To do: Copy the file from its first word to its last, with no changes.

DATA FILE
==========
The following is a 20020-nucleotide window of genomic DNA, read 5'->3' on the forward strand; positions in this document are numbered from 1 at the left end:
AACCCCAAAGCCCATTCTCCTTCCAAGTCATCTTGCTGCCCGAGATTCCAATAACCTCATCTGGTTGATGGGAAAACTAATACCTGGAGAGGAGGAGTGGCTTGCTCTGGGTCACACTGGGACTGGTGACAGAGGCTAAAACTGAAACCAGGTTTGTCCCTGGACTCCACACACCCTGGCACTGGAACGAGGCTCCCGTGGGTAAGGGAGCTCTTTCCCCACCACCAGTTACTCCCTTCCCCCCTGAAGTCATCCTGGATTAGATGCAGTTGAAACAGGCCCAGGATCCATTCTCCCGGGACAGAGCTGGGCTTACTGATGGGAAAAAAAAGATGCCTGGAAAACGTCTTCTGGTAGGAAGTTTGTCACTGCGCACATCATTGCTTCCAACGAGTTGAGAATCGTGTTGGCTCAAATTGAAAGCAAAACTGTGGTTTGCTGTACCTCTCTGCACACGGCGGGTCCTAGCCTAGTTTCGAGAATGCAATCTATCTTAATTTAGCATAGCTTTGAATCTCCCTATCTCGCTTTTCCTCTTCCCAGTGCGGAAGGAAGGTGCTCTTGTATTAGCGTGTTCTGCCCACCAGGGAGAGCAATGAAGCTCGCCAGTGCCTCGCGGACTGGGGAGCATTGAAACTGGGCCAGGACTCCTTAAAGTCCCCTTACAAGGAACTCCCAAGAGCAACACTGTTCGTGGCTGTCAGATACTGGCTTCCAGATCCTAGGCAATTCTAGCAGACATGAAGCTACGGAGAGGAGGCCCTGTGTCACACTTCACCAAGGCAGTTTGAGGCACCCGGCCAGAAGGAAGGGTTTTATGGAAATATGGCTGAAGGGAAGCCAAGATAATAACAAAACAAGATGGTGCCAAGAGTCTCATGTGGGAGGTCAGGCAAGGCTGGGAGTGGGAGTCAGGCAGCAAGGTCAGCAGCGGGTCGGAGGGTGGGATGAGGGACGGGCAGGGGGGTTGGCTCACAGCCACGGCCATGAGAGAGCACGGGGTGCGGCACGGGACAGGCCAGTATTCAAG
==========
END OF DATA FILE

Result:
The following is a 20020-nucleotide window of genomic DNA, read 5'->3' on the forward strand; positions in this document are numbered from 1 at the left end:
AACCCCAAAGCCCATTCTCCTTCCAAGTCATCTTGCTGCCCGAGATTCCAATAACCTCATCTGGTTGATGGGAAAACTAATACCTGGAGAGGAGGAGTGGCTTGCTCTGGGTCACACTGGGACTGGTGACAGAGGCTAAAACTGAAACCAGGTTTGTCCCTGGACTCCACACACCCTGGCACTGGAACGAGGCTCCCGTGGGTAAGGGAGCTCTTTCCCCACCACCAGTTACTCCCTTCCCCCCTGAAGTCATCCTGGATTAGATGCAGTTGAAACAGGCCCAGGATCCATTCTCCCGGGACAGAGCTGGGCTTACTGATGGGAAAAAAAAGATGCCTGGAAAACGTCTTCTGGTAGGAAGTTTGTCACTGCGCACATCATTGCTTCCAACGAGTTGAGAATCGTGTTGGCTCAAATTGAAAGCAAAACTGTGGTTTGCTGTACCTCTCTGCACACGGCGGGTCCTAGCCTAGTTTCGAGAATGCAATCTATCTTAATTTAGCATAGCTTTGAATCTCCCTATCTCGCTTTTCCTCTTCCCAGTGCGGAAGGAAGGTGCTCTTGTATTAGCGTGTTCTGCCCACCAGGGAGAGCAATGAAGCTCGCCAGTGCCTCGCGGACTGGGGAGCATTGAAACTGGGCCAGGACTCCTTAAAGTCCCCTTACAAGGAACTCCCAAGAGCAACACTGTTCGTGGCTGTCAGATACTGGCTTCCAGATCCTAGGCAATTCTAGCAGACATGAAGCTACGGAGAGGAGGCCCTGTGTCACACTTCACCAAGGCAGTTTGAGGCACCCGGCCAGAAGGAAGGGTTTTATGGAAATATGGCTGAAGGGAAGCCAAGATAATAACAAAACAAGATGGTGCCAAGAGTCTCATGTGGGAGGTCAGGCAAGGCTGGGAGTGGGAGTCAGGCAGCAAGGTCAGCAGCGGGTCGGAGGGTGGGATGAGGGACGGGCAGGGGGGTTGGCTCACAGCCACGGCCATGAGAGAGCACGGGGTGCGGCACGGGACAGGCCAGTATTCAAG